With the abolition of the charter of the Virginia Company of London in 1624, the administration of the colony was placed directly under the crown. As this included the disposal of land, it fell to the governor to use his broad powers to issue land patents.
In 1634 the Privy Council authorized the patenting of lands under the principle of granting patents to any person who qualified as a planter. In practice, the acreage was awarded to the person who paid the transportation cost of the emigrant and not to the settler himself. This method, called the headright system, was employed as the major means of distributing virgin lands in the 17th century.
The office of the Secretary of the Colony was key to the process, and it remained in place until the Revolution. This office issued patents after all the steps were approved. First, the patentee was required to appear before a county court and present proof that a stated number of persons had been imported to the colony at his expense. The certificate of importation rights issued by the courts was taken to the Secretary of the Colony in the capital, where a "right" was issued that, when presented to a county surveyor, authorized him to survey the tract located by the patentee.
Once the survey was completed, it and all supporting papers were returned to the office of the Secretary, and, if no discrepancies existed, two copies of the patent were made. One copy was signed by the governor, sealed, and delivered to the patentee, and the other was retained by the Secretary. No Land Office surveys are extant prior to 1779 although some county court records include survey books. Also, none of the supporting papers mentioned above are extant prior to 1779.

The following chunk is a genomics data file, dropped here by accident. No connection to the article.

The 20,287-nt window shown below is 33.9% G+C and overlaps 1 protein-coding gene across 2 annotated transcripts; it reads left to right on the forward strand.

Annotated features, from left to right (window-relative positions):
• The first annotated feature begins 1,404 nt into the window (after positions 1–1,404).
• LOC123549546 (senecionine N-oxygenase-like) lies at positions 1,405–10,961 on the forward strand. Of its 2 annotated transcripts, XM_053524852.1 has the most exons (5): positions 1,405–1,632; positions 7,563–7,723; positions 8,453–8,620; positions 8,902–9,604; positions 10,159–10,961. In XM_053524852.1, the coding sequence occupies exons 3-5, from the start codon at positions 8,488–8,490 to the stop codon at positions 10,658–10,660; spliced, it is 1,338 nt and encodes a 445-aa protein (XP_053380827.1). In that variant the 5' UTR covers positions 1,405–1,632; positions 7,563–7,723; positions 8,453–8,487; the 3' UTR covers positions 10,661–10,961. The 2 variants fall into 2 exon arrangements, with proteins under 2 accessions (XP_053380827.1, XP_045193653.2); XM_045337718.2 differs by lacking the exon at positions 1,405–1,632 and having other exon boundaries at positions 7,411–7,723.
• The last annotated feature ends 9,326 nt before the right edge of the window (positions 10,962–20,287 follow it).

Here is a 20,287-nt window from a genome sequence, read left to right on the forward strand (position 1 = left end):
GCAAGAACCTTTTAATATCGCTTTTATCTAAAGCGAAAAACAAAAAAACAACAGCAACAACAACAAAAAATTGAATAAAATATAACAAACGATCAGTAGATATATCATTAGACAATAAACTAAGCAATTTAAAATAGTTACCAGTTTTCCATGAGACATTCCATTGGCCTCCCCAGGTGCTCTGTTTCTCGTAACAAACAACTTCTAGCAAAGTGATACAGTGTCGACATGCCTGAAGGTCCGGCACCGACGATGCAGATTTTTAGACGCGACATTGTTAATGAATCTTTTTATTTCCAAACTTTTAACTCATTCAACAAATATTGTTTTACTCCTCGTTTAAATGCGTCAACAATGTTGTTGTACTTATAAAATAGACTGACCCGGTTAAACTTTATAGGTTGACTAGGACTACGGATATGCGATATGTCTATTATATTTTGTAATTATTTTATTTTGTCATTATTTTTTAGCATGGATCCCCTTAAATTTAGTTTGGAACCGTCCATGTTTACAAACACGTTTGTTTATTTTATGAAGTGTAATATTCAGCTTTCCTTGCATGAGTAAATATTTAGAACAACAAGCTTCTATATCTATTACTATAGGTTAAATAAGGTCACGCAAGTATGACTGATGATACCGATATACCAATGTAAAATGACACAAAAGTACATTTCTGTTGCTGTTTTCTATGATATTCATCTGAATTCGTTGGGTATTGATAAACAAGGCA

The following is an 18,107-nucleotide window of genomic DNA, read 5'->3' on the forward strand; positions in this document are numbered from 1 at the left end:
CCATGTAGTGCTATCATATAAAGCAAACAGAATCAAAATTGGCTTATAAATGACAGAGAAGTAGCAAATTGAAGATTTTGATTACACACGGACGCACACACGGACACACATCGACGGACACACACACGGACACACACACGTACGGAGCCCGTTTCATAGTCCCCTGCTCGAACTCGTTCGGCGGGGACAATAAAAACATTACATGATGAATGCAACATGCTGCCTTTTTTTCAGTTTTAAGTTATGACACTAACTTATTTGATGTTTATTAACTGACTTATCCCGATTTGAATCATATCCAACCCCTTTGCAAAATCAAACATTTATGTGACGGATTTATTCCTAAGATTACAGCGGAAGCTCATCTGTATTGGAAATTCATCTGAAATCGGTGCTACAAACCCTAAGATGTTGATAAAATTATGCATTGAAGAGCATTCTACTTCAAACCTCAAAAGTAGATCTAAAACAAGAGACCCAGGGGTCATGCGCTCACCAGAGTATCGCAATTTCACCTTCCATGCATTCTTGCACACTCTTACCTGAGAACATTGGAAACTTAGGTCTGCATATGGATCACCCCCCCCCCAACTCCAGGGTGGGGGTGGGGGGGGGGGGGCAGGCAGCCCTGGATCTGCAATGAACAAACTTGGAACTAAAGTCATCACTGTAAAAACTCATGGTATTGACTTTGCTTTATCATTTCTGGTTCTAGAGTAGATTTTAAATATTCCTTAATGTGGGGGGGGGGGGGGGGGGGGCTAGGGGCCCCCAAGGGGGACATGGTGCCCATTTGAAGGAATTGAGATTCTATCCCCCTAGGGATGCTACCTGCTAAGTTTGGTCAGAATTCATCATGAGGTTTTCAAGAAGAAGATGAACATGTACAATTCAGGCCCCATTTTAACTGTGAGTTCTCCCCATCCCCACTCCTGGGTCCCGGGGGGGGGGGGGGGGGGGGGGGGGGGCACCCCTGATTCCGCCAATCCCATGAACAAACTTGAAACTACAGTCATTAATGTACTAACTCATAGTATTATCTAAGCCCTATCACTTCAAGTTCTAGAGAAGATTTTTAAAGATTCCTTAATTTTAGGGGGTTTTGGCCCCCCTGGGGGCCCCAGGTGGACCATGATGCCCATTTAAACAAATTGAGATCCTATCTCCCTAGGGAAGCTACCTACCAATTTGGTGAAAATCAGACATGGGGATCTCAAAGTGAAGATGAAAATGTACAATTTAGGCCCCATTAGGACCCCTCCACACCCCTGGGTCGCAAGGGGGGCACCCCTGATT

Another method of land distribution authorized during the 17th century was the military right granted to persons who would settle in hostile territory, but this was seldom used. In the 18th century the treasury right was established whereby land could be purchased. The office of the Secretary of the Colony continued to act as the official channel for the legal distribution of land until the establishment of the Virginia Land Office on June 22, 1779.